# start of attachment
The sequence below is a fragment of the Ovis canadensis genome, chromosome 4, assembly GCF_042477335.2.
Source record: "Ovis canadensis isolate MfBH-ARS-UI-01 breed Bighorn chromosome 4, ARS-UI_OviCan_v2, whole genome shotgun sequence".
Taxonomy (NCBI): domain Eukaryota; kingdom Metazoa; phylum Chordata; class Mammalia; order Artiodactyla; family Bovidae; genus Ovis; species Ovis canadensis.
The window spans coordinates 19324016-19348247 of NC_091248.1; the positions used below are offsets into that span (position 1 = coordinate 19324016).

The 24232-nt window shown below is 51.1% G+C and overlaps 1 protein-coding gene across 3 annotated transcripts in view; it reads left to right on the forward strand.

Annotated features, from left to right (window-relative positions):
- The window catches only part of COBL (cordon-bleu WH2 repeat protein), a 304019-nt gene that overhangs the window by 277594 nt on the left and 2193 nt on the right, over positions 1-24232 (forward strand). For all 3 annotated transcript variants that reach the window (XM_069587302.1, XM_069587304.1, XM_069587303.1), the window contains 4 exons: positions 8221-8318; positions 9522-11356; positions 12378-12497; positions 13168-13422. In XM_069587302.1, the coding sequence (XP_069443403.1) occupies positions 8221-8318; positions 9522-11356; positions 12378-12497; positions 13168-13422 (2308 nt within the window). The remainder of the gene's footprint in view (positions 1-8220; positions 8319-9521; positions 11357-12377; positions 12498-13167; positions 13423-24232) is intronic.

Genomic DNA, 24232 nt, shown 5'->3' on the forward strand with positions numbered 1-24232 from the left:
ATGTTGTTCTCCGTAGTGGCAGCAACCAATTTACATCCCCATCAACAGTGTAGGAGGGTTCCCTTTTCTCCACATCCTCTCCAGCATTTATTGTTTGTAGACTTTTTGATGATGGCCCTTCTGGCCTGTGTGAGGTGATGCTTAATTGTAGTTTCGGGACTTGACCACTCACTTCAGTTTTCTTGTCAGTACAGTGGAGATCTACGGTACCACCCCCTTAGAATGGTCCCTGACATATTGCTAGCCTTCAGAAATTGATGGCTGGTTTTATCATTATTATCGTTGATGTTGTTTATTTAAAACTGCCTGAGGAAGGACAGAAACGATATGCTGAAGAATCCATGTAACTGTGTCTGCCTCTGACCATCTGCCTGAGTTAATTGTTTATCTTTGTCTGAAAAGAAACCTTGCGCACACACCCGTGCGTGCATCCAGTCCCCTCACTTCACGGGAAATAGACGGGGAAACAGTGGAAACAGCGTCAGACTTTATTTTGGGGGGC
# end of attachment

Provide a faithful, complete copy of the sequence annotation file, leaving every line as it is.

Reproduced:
The sequence below is a fragment of the Ovis canadensis genome, chromosome 4, assembly GCF_042477335.2.
Source record: "Ovis canadensis isolate MfBH-ARS-UI-01 breed Bighorn chromosome 4, ARS-UI_OviCan_v2, whole genome shotgun sequence".
Taxonomy (NCBI): domain Eukaryota; kingdom Metazoa; phylum Chordata; class Mammalia; order Artiodactyla; family Bovidae; genus Ovis; species Ovis canadensis.
The window spans coordinates 19324016-19348247 of NC_091248.1; the positions used below are offsets into that span (position 1 = coordinate 19324016).

The 24232-nt window shown below is 51.1% G+C and overlaps 1 protein-coding gene across 3 annotated transcripts in view; it reads left to right on the forward strand.

Annotated features, from left to right (window-relative positions):
- The window catches only part of COBL (cordon-bleu WH2 repeat protein), a 304019-nt gene that overhangs the window by 277594 nt on the left and 2193 nt on the right, over positions 1-24232 (forward strand). For all 3 annotated transcript variants that reach the window (XM_069587302.1, XM_069587304.1, XM_069587303.1), the window contains 4 exons: positions 8221-8318; positions 9522-11356; positions 12378-12497; positions 13168-13422. In XM_069587302.1, the coding sequence (XP_069443403.1) occupies positions 8221-8318; positions 9522-11356; positions 12378-12497; positions 13168-13422 (2308 nt within the window). The remainder of the gene's footprint in view (positions 1-8220; positions 8319-9521; positions 11357-12377; positions 12498-13167; positions 13423-24232) is intronic.

Genomic DNA, 24232 nt, shown 5'->3' on the forward strand with positions numbered 1-24232 from the left:
ATGTTGTTCTCCGTAGTGGCAGCAACCAATTTACATCCCCATCAACAGTGTAGGAGGGTTCCCTTTTCTCCACATCCTCTCCAGCATTTATTGTTTGTAGACTTTTTGATGATGGCCCTTCTGGCCTGTGTGAGGTGATGCTTAATTGTAGTTTCGGGACTTGACCACTCACTTCAGTTTTCTTGTCAGTACAGTGGAGATCTACGGTACCACCCCCTTAGAATGGTCCCTGACATATTGCTAGCCTTCAGAAATTGATGGCTGGTTTTATCATTATTATCGTTGATGTTGTTTATTTAAAACTGCCTGAGGAAGGACAGAAACGATATGCTGAAGAATCCATGTAACTGTGTCTGCCTCTGACCATCTGCCTGAGTTAATTGTTTATCTTTGTCTGAAAAGAAACCTTGCGCACACACCCGTGCGTGCATCCAGTCCCCTCACTTCACGGGAAATAGACGGGGAAACAGTGGAAACAGCGTCAGACTTTATTTTGGGGGGC